But I can imagine the rhythm which lingers
in the metronomic drips of the accumulated leftover rain
microscopic twirlers within the droplets, like the camellia
her shocking cotton-candy petals betray her; she wants to fit in.
The relationship falters when she blooms; her strength and beauty overwhelm.
In a world of gigantic rhododendrons, this flower became a tree.

squatting down to see his world
new perspective’s surprises unveil
a small bit of crumpled foil on the walk so out of place like drugged teens
the follower staggers, attempting to communicate released control
he leads to places I can’t follow
and only pops his head out when I’m too slow
A canyon created, mysterious geological event.
Moss and detritus of trees collect on and in his new surfaces.
from here I see rot and damage near the base
but sometimes rot fuels new life, hope to feed a future
new points of view open whole new worlds, untouchable mysteries
he rears up, pounces on the unseen, again and again

Accumulating colors into the big box of crayons with the sharpener,
crayons juxtaposed with Miracle Gro Shake and Feed tell the story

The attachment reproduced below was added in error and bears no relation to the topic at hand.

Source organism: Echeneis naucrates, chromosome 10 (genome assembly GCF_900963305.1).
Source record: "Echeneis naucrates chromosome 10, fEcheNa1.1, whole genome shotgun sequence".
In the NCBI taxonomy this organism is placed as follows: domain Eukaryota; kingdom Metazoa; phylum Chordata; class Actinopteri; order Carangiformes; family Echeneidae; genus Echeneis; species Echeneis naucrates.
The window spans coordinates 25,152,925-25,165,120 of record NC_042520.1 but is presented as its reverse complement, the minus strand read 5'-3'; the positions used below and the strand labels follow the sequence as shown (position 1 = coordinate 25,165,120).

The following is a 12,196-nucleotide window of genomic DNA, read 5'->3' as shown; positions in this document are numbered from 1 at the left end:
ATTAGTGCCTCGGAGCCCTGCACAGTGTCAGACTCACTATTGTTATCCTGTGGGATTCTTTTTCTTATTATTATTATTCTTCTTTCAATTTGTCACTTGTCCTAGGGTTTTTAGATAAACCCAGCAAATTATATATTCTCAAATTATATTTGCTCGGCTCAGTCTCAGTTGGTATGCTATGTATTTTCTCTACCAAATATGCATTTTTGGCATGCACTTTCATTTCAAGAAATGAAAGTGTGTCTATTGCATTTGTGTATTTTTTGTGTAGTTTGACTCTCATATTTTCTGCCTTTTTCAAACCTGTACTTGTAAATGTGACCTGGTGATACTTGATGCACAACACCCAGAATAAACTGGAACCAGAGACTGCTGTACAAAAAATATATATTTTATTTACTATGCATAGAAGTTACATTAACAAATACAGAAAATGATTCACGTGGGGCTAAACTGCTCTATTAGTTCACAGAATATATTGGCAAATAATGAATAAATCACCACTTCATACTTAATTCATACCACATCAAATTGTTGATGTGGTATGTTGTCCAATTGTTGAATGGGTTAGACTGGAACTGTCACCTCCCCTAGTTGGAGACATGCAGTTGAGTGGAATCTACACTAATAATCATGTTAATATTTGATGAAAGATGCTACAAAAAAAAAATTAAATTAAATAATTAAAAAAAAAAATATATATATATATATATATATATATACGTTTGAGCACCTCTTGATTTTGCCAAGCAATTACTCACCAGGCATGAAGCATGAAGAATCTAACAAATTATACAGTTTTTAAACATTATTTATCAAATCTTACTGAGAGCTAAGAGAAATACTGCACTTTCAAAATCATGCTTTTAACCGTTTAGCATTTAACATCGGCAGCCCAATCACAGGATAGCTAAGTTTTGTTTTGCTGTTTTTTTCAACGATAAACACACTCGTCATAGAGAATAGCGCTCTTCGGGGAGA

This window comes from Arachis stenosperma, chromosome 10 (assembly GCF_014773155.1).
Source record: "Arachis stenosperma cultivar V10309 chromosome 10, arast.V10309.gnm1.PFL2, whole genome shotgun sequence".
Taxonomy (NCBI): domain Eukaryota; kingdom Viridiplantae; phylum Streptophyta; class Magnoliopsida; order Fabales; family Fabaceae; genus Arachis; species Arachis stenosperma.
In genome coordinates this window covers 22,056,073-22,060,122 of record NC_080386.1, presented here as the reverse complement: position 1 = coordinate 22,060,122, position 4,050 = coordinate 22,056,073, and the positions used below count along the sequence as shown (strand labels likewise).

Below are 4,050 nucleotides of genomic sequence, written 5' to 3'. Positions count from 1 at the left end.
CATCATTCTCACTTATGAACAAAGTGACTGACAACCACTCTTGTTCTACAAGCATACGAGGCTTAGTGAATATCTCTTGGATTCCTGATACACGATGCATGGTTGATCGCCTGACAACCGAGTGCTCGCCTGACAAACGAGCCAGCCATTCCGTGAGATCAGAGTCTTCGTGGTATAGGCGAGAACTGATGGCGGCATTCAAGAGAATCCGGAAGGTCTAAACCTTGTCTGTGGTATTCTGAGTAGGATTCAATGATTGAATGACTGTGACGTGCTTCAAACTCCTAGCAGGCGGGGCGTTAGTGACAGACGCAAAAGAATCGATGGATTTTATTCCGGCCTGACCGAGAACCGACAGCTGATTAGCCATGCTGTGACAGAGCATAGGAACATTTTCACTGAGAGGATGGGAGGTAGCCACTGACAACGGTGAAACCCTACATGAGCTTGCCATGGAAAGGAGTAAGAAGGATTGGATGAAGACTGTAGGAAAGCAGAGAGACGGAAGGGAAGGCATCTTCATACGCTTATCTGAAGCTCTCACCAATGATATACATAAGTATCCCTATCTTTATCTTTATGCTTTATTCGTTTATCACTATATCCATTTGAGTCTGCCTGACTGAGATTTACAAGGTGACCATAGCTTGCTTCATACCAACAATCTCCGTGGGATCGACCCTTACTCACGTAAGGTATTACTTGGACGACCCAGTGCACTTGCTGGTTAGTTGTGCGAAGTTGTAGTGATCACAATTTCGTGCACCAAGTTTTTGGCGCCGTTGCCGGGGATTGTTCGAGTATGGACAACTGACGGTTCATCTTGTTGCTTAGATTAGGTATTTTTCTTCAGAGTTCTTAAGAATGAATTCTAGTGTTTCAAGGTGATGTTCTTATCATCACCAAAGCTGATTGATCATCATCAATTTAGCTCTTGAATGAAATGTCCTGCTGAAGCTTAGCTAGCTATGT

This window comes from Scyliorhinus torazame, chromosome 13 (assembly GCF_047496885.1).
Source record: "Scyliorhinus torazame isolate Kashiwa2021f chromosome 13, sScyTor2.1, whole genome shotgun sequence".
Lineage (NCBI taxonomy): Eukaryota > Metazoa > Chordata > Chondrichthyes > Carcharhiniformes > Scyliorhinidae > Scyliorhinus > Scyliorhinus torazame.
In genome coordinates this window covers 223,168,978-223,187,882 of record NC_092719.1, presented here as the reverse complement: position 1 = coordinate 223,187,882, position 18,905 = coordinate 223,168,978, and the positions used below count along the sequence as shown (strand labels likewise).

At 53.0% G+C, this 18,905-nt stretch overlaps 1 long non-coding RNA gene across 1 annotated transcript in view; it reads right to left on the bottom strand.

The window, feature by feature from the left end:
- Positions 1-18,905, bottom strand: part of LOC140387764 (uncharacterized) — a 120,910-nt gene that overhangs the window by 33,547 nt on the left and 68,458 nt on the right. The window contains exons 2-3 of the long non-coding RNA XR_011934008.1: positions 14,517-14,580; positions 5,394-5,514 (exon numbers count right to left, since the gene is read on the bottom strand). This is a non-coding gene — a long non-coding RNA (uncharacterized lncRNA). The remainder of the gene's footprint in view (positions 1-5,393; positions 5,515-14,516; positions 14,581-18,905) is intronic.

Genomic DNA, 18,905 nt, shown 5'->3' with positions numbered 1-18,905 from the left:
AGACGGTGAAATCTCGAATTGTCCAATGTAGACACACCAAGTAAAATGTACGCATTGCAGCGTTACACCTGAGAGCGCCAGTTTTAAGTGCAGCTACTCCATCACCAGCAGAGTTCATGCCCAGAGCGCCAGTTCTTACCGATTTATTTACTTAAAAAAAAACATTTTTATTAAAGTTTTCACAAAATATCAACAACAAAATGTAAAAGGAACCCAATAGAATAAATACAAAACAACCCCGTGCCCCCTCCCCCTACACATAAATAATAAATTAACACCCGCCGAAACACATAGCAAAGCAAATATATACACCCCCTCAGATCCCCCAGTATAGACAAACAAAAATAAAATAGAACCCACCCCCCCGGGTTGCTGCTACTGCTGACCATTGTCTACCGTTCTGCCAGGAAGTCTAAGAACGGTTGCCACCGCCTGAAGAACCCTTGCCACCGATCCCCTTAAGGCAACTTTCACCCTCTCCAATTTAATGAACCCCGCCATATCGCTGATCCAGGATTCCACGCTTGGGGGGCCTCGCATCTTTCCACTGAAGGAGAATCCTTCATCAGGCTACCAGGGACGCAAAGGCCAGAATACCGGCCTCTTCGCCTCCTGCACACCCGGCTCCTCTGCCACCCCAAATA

of my nephew’s attention,
the hand drawn labels, his symbols of language
renaming my vegetables to be
adding the stove to the picture induces my own childhood
melting crayons between waxed paper to grow layers of color
to scratch away rainbow scenes of Halloween witches and jack-o-lanterns
trick-or-treating through the black layer of night

Joyful memories collect in a glass jar of buttons,
my precious gift from my mother who knows me so well,
a history of someone else’s sewing life, leftover closures,
one or more than needed for a loved one’s shirt, dress or coat,
or that one article of clothing wanted but too dear to afford,
replicated by a skilled hand over weeks or months,
this jar of time and intimate design found its way to a sink
next to a vacuum for cleaning a computer that,